The genome sequence of the wild tomato Solanum pimpinellifolium provides insights into salinity tolerance

Handle URI:
http://hdl.handle.net/10754/626165
Title:
The genome sequence of the wild tomato Solanum pimpinellifolium provides insights into salinity tolerance
Authors:
Razali, Rozaimi; Bougouffa, Salim ( 0000-0001-9218-6452 ) ; Morton, Mitchell J. L.; Lightfoot, Damien ( 0000-0003-3824-8856 ) ; Alam, Intikhab; Essack, Magbubah ( 0000-0003-2709-5356 ) ; Arold, Stefan T. ( 0000-0001-5278-0668 ) ; Kamau, Allan; Schmöckel, Sandra M.; Pailles, Yveline; Shahid, Mohammed; Michell, Craig; Al-Babili, Salim ( 0000-0003-4823-2882 ) ; Ho, Yung Shwen; Tester, Mark A. ( 0000-0002-5085-8801 ) ; Bajic, Vladimir B. ( 0000-0001-5435-4750 ) ; Negrão, Sónia ( 0000-0001-8059-5240 )
Abstract:
Solanum pimpinellifolium, a wild relative of cultivated tomato, offers a wealth of breeding potential for several desirable traits such as tolerance to abiotic and biotic stresses. Here, we report the genome and annotation of S. pimpinellifolium LA0480. The LA0480 genome size (811 Mb) and the number of annotated genes (25,970) are within the range observed for other sequenced tomato species. We developed and utilized the Dragon Eukaryotic Analyses Platform (DEAP) to functionally annotate the LA0480 protein-coding genes. Additionally, we used DEAP to compare protein function between S. pimpinellifolium and cultivated tomato. Our data suggest enrichment in genes involved in biotic and abiotic stress responses. Moreover, we present phenotypic data from one field experiment that demonstrate a greater salinity tolerance for fruit- and yield-related traits in S. pimpinellifolium compared with cultivated tomato. To understand the genomic basis for these differences in S. pimpinellifolium and S. lycopersicum, we analyzed 15 genes that have previously been shown to mediate salinity tolerance in plants. We show that S. pimpinellifolium has a higher copy number of the inositol-3-phosphate synthase and phosphatase genes, which are both key enzymes in the production of inositol and its derivatives. Moreover, our analysis indicates that changes occurring in the inositol phosphate pathway may contribute to the observed higher salinity tolerance in LA0480. Altogether, our work provides essential resources to understand and unlock the genetic and breeding potential of S. pimpinellifolium, and to discover the genomic basis underlying its environmental robustness.
KAUST Department:
Computational Bioscience Research Center (CBRC); Biological and Environmental Sciences and Engineering (BESE) Division; KAUST Environmental Epigenetics Research Program (KEEP); Computer, Electrical and Mathematical Sciences and Engineering (CEMSE) Division; Red Sea Research Center (RSRC)
Citation:
Razali R, Bougouffa S, Morton MJL, Lightfoot DJ, Alam I, et al. (2017) The genome sequence of the wild tomatoSolanum pimpinellifoliumprovides insights into salinity tolerance. Available: http://dx.doi.org/10.1101/215517.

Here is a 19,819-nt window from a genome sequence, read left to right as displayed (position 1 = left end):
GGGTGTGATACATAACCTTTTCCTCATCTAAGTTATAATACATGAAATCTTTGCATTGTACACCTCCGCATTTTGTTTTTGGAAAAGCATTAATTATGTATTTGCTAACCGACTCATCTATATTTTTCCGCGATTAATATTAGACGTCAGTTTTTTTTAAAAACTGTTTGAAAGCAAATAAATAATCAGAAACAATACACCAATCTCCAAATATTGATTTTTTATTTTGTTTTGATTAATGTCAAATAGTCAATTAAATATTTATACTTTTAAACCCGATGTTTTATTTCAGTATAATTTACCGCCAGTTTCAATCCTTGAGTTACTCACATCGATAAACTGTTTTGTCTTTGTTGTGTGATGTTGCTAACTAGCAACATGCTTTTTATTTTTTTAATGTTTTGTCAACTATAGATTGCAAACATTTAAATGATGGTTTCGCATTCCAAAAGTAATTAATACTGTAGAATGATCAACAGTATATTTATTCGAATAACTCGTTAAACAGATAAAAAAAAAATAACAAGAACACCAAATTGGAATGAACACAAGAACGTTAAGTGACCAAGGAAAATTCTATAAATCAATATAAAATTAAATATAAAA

Publisher:
Cold Spring Harbor Laboratory
KAUST Grant Number:
2302; 1976-02; BAS/1/1606-01-01
Issue Date:
14-Nov-2017
DOI:
10.1101/215517
Type:
Preprint
Sponsors:
This publication is based upon work supported by the King Abdullah University of Science and Technology (KAUST) Office of Sponsored Research (OSR) under Award No. 2302, No. 1976-02 and KAUST Base Research Funds to VBB grant No. BAS/1/1606-01-01. Genome sequencing was performed at the biological core laboratories of KAUST. All the computational analyses were performed on Dragon and Snapdragon computer clusters of the Computational Bioscience Research Center (CBRC) at King Abdullah University of Science and Technology (KAUST). We thank Gabriele Fiene (KAUST) for her assistance with the field trial and phenotypic data collection. We thank Hajime Ohyanagi for his comments on the phylogenetic analysis.
Additional Links:
https://www.biorxiv.org/content/early/2017/11/08/215517
Appears in Collections:
Red Sea Research Center (RSRC); Other/General Submission; Computational Bioscience Research Center (CBRC); Biological and Environmental Sciences and Engineering (BESE) Division; Computer, Electrical and Mathematical Sciences and Engineering (CEMSE) Division

Full metadata record

DC FieldValue Language
dc.contributor.authorRazali, Rozaimien
dc.contributor.authorBougouffa, Salimen
dc.contributor.authorMorton, Mitchell J. L.en
dc.contributor.authorLightfoot, Damienen
dc.contributor.authorAlam, Intikhaben
dc.contributor.authorEssack, Magbubahen
dc.contributor.authorArold, Stefan T.en
dc.contributor.authorKamau, Allanen
dc.contributor.authorSchmöckel, Sandra M.en
dc.contributor.authorPailles, Yvelineen
dc.contributor.authorShahid, Mohammeden
dc.contributor.authorMichell, Craigen
dc.contributor.authorAl-Babili, Salimen
dc.contributor.authorHo, Yung Shwenen
dc.contributor.authorTester, Mark A.en
dc.contributor.authorBajic, Vladimir B.en